One of the saddest things a sidewalk counselor will face is a mother aborting after extensive, ongoing counseling which seemingly led to a conviction to choose life. No matter how much one understands the truth that we are not responsible for the results of our ministry, it is hard not to feel despair, anger, and grief. It is almost impossible not to second guess ourselves.
Even more difficult is knowing exactly how to deal with the post abortive woman immediately after she has confessed to killing her child. Often, our own indignation and righteous anger on behalf of the murdered child is so great that it feels impossible to even speak again with the mother! Warring with the natural inclination to roundly condemn such evil alongside our feelings of betrayal is the Spirit-led conviction of leading the woman to conviction of sin, godly sorrow, repentance and healing.
I have been asked this question countless times. Every sidewalk counselor will eventually deal with this issue. Nearly all have expressed the simultaneous desires to condemn the violent action, and to promote healing and move the woman toward God. I believe both are necessary in a Gospel-focused ministry.
Research and personal experience reveal that most women feel relief following an abortion. Sometimes, the shame, despair, and conviction of sin does not surface for years. The true horror and understanding of what one has done in aborting her child grows over time. The impact and consequences of that act may not be fully apparent for decades.
I believe a counselor should deal with the woman as soon as she admits she changed her mind back to abortion and followed through with the murder of her baby; but the counselor may not find a receptive or submissive heart when she speaks truth. She is oftentimes planting seeds for the day when the woman’s worldly defenses break down and she is ready to embrace godly truth … and sorrow.
What is not helpful and will often slam doors on any home of further interaction is condemnation or name-calling. Even if the woman seems to have a heart of stone, very few people respond to these tactics. It is not easy to balance between truth and mercy, but I believe it can and should be done.
The issue is dealt with wonderfully in the story of David and his sin with Bathsheba (2 Samuel 12). Nathan courageously confronts David in his sin. He does so in a very effective way. He tells a fictitious story that parallels someone in power abusing those beneath him and taking the little the servant has to add to the over-abundance the powerful man already has. David is incensed and immediately condemns the action of the powerful man, demanding justice. Nathan then says, “That man is you.”
Please notice this important excellent counseling technique. Nathan didn’t have to condemn David. The story helped David convict himself! This is not easy, but is the standard I think we need to aspire to achieve.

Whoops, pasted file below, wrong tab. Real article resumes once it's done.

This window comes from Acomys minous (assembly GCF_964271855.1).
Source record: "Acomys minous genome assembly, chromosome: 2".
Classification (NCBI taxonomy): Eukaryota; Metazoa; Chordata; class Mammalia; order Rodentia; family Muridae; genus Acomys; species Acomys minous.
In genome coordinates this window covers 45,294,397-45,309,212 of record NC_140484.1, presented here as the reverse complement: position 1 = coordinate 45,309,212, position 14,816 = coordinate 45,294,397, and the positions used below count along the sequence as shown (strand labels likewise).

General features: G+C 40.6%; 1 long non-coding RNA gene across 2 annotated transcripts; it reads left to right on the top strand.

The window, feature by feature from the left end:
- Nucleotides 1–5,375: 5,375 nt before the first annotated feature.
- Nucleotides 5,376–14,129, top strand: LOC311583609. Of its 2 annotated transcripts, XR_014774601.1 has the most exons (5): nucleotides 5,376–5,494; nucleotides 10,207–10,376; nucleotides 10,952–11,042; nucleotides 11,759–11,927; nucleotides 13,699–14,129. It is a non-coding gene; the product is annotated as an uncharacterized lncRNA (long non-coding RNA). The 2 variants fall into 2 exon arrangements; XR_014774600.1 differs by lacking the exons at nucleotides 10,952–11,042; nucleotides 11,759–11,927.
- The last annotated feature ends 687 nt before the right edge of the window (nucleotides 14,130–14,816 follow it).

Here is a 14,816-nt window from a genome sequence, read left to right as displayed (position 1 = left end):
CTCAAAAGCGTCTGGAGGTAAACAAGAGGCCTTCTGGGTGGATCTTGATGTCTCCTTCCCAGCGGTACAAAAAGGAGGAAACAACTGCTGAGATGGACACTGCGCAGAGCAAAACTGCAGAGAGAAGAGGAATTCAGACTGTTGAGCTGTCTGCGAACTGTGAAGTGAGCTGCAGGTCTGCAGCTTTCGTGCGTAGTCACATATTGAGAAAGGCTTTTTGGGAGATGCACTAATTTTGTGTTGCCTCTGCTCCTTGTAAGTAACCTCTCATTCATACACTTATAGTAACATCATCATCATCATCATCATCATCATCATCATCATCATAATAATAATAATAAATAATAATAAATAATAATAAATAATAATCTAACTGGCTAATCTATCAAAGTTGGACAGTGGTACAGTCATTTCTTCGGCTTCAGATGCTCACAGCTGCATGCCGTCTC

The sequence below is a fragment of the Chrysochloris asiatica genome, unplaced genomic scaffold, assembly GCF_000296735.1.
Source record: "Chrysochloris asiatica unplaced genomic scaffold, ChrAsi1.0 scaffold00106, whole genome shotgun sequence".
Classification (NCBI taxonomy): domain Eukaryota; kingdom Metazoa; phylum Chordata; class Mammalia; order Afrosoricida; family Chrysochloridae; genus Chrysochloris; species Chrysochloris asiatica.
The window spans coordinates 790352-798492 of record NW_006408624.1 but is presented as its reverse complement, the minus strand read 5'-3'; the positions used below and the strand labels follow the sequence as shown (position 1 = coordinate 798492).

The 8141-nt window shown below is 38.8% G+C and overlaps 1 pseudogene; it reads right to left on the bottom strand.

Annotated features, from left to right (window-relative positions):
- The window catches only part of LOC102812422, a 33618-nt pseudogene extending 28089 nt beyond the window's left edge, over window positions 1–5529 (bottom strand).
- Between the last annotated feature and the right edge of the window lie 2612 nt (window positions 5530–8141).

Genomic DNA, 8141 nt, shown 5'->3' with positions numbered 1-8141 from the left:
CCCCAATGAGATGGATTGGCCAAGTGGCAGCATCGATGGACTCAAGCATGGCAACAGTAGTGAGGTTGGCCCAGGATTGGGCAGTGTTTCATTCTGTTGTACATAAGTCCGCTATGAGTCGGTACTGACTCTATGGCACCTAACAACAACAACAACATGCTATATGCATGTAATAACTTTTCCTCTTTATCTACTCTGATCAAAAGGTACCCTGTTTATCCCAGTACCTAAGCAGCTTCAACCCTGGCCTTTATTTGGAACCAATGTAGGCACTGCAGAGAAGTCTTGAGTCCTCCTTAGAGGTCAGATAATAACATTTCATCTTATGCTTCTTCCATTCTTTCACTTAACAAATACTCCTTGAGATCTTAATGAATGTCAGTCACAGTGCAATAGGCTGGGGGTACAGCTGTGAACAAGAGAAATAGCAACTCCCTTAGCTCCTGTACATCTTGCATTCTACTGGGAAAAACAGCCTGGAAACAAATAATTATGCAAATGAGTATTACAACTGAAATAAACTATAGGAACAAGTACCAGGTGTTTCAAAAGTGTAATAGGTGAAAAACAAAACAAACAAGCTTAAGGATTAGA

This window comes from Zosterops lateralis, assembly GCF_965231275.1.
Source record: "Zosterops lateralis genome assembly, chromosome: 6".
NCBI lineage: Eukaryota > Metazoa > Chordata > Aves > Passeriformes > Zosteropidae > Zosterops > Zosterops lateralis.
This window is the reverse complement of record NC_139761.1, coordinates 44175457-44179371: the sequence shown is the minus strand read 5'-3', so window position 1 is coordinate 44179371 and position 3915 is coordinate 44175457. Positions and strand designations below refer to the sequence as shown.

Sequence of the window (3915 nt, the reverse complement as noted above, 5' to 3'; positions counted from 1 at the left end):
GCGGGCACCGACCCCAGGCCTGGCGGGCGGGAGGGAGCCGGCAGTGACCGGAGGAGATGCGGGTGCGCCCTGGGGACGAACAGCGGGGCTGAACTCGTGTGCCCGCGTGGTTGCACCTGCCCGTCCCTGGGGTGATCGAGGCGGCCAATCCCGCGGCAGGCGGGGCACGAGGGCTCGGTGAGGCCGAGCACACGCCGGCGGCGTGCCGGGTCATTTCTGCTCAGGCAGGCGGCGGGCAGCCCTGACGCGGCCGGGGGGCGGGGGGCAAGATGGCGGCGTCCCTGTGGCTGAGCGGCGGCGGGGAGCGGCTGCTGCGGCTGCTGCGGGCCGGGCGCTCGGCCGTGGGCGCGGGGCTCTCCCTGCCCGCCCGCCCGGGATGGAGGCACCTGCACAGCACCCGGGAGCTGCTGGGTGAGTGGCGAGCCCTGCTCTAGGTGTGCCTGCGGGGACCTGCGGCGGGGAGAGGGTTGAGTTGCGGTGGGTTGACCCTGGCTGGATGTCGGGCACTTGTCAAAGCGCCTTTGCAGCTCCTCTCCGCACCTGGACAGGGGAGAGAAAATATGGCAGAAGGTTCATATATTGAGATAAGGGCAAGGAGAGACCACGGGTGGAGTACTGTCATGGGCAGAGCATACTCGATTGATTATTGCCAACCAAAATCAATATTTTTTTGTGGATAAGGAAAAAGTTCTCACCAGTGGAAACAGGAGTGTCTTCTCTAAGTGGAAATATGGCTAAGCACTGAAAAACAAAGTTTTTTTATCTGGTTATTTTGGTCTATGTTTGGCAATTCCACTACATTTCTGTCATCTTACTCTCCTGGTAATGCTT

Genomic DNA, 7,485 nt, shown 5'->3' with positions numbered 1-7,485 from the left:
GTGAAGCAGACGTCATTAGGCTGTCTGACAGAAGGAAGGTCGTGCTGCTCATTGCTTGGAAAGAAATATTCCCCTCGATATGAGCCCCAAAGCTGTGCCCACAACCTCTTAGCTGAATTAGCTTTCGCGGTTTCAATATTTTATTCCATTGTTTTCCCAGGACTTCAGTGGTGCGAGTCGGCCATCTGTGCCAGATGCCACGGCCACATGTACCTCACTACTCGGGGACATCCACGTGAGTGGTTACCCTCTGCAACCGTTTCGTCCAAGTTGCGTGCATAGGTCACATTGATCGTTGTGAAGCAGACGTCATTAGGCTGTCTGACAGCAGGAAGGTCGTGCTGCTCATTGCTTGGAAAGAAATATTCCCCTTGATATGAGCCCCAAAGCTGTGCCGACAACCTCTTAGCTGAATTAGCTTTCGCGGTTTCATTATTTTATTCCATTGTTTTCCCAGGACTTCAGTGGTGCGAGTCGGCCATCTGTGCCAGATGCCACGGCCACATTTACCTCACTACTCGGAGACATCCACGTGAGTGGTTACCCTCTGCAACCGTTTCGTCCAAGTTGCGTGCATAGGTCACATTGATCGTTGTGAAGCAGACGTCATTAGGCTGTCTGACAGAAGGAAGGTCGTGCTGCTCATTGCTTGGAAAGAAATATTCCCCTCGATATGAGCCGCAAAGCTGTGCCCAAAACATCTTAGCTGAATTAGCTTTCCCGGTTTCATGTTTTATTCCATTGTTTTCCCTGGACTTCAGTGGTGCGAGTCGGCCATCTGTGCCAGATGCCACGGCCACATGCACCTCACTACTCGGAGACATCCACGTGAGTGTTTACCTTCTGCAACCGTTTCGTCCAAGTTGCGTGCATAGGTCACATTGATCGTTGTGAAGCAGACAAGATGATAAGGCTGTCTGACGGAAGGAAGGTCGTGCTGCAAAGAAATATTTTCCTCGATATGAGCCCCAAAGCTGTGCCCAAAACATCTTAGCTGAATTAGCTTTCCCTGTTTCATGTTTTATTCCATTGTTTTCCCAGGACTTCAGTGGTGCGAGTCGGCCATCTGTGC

David’s response is one that explains how God could call the adulterous, murderous David a “man after God’s own heart.” David instantly admits his sin, repents, and understands that not only did he sin against Uriah and Bathsheba, but against God Himself. Psalm 51, quoted in part at the onset of this article expresses David’s godly sorrow. His lament is one of contrition, repentance, and longing to be restored to a right relationship with God.
I think it is also important to point out that Nathan does not sugar coat the consequences of David’s sin, though he assures David he will not die. He tells him the son born of the adultery with Bathsheba WILL die.
Similarly, I think it is a good idea to share with post-abortive women common aftermaths of abortion. I speak from my own experience, but there are also internet lists/research that explain some of the most common issues following abortion. This is important not only to prepare her for what might ensue, but also to prevent her from repeat abortions. In the case of Nathan and David, Nathan wanted to comfort David that God would not be angry with Him forever, and would indeed forgive … but that didn’t remove consequences.
This Bible story is a great model for dealing with a woman who chose life and then turns to abortion. We may not necessarily come up with a perfect parallel story like Nathan did, but we can rehash all the reasons the woman initially chose life. We may want to remind her of all the blessings of life that precious baby now will never know. We do not want to heap sorrow upon sorrow, but there can never be healing without a recognition of wrongdoing from which we need to heal. If abortion is perceived as a sad but necessary mistake, it is likely the woman will abort again. One third of abortions are repeat abortions.
One way to help women understand this danger as well as the severity of her sin is to talk about the experiences of other women who have experienced the deep sorrow and dire consequences abortion caused. Many times these are older women. Oftentimes, they are women who had multiple abortions before finally recognizing the painful truth. Recounting such stories helps a newly post-abortive woman to consider what she has done without being directly confronted at first. It is similar to what Nathan did in his parallel story to David.